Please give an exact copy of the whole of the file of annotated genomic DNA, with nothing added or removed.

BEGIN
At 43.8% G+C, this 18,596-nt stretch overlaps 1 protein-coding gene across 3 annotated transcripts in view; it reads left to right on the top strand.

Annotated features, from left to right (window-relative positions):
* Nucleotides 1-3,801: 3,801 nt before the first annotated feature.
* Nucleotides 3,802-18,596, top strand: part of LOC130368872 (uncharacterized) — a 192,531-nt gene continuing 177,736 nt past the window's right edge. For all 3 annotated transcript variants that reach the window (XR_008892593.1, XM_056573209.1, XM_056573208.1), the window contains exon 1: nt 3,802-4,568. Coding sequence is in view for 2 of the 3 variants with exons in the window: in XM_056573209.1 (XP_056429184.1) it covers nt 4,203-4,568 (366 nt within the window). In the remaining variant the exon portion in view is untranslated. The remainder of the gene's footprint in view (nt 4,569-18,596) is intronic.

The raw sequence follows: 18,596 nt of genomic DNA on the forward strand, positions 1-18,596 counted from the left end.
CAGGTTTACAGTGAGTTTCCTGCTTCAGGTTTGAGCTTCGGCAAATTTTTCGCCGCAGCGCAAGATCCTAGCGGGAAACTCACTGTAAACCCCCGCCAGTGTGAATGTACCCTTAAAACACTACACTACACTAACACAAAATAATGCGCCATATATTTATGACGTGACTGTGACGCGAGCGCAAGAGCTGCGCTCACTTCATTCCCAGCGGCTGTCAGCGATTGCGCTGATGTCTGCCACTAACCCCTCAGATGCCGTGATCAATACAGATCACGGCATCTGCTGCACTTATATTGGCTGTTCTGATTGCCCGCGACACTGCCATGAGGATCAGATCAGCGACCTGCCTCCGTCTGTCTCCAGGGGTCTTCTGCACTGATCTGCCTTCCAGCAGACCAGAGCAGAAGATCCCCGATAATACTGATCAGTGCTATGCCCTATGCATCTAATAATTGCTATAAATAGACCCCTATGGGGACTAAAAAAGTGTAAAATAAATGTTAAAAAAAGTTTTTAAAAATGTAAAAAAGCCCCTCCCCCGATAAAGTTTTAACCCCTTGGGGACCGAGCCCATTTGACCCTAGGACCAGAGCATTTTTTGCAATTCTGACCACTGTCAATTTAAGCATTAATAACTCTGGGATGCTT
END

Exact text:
At 43.8% G+C, this 18,596-nt stretch overlaps 1 protein-coding gene across 3 annotated transcripts in view; it reads left to right on the top strand.

Annotated features, from left to right (window-relative positions):
* Nucleotides 1-3,801: 3,801 nt before the first annotated feature.
* Nucleotides 3,802-18,596, top strand: part of LOC130368872 (uncharacterized) — a 192,531-nt gene continuing 177,736 nt past the window's right edge. For all 3 annotated transcript variants that reach the window (XR_008892593.1, XM_056573209.1, XM_056573208.1), the window contains exon 1: nt 3,802-4,568. Coding sequence is in view for 2 of the 3 variants with exons in the window: in XM_056573209.1 (XP_056429184.1) it covers nt 4,203-4,568 (366 nt within the window). In the remaining variant the exon portion in view is untranslated. The remainder of the gene's footprint in view (nt 4,569-18,596) is intronic.

The raw sequence follows: 18,596 nt of genomic DNA on the forward strand, positions 1-18,596 counted from the left end.
CAGGTTTACAGTGAGTTTCCTGCTTCAGGTTTGAGCTTCGGCAAATTTTTCGCCGCAGCGCAAGATCCTAGCGGGAAACTCACTGTAAACCCCCGCCAGTGTGAATGTACCCTTAAAACACTACACTACACTAACACAAAATAATGCGCCATATATTTATGACGTGACTGTGACGCGAGCGCAAGAGCTGCGCTCACTTCATTCCCAGCGGCTGTCAGCGATTGCGCTGATGTCTGCCACTAACCCCTCAGATGCCGTGATCAATACAGATCACGGCATCTGCTGCACTTATATTGGCTGTTCTGATTGCCCGCGACACTGCCATGAGGATCAGATCAGCGACCTGCCTCCGTCTGTCTCCAGGGGTCTTCTGCACTGATCTGCCTTCCAGCAGACCAGAGCAGAAGATCCCCGATAATACTGATCAGTGCTATGCCCTATGCATCTAATAATTGCTATAAATAGACCCCTATGGGGACTAAAAAAGTGTAAAATAAATGTTAAAAAAAGTTTTTAAAAATGTAAAAAAGCCCCTCCCCCGATAAAGTTTTAACCCCTTGGGGACCGAGCCCATTTGACCCTAGGACCAGAGCATTTTTTGCAATTCTGACCACTGTCAATTTAAGCATTAATAACTCTGGGATGCTT